The Second Law: The limited potential of wind energy

Cal Abel
23 March 2013

After watching An Inconvenient Truth and becoming aware of the push for renewable energy, I questioned the efficacy of renewable energy sources meeting global energy needs. I thought thermodynamics held the key in being able to understand this. Thus my quest began in January 2007. Today, I can report meaningful progress on this subject.

To build the appropriate model, I started with some publicly available fine grain data from the Bonneville Power Administration. I used data from January 1, 2007 00:00 to February 28, 2011 12:05 PST. The data is segregated into 5 minute blocks of the average power within that 5 minute period. Here is the excel file of the BPA wind power/capacity and grid load. You can verify this data by comparing the previous links. The date format is from Mathematica and is in “Absolute Time” : each full integer is 1 second. As a reference, 3376598400 is January 1, 2007 00:00:00 PST. The data is posted here in a parsed format only for your convenience and to aid in your analysis as the entirety of the modeling can readily be done in Excel if so desired.

The generalization of statistical mechanics to all measurable space done here provided the necessary logical framework and methodology to conduct the technical analysis.  When we look at the grid as a market of consumers and the wind being supplied as a market of suppliers we can put the two sources in context with each other under an ideal arbitrage cycle. We can see that wind with an average temperature of 638 MW and the grid at 137 MW is a temperature ratio of 4.66 leading to a significant exergy loss. To minimize losses and the subject of a future post is that when the supply and demand are placed in contact with each other the most efficient outcome occurs when they are in diathermal contact with zero temperature difference. This is directly analogous to exergy analysis of a heat exchanger. The process of communication between the two markets is not ideal and carries with it some non trivial losses. The impact is that in order to make this market function a price premium has to be placed on wind in order to bring it to the market.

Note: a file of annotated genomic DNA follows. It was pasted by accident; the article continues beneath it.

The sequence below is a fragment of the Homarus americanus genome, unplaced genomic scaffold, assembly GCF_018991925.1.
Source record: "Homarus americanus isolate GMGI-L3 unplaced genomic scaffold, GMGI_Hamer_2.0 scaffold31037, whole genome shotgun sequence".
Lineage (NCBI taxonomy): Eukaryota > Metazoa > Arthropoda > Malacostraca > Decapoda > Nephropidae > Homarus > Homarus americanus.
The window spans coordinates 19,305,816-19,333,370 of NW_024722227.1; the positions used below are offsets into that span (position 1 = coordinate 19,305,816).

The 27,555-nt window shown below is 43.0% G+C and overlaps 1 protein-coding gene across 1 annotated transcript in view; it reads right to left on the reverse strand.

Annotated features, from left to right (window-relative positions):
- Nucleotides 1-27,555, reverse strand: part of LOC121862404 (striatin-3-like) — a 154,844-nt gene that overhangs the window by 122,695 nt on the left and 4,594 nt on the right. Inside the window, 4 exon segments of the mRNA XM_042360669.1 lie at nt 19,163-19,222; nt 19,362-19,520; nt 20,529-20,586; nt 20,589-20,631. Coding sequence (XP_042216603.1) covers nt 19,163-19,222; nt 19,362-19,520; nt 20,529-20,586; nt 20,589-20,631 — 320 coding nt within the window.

When playing around with the Maxwell relations to find the maximum of \beta, minimum of T, we set \frac{\partial \beta}{\partial N}=0=\beta\frac{N+c}{Nc} resulting when N=-c=9760 MW of installed capacity. Thus wind can improve its performance to a point, and that after that point it’s performance degrades.

The next post will calculate the temperatures of a number of various generating assets. I am still working out some technical difficulties in the analysis so this is all very preliminary.  As always, I look forward to any feedback on this subject.

Creative Commons License
Statistical Economics is licensed under a Creative Commons Attribution-ShareAlike 3.0 Unported License.
Based on a work at statisticaleconomics.org.

4 responses

  1. That a set of many data has a temperature-like property, I can sort of get, but is it wise to call a temperature-like property temperature? Overloading short words makes sense, but long words, not so much.

    • It has the same mathematical properties as temperature. So in the sense of temperature being a statistical property they are equivalent. Temperature is a measure of the “dither” in the system.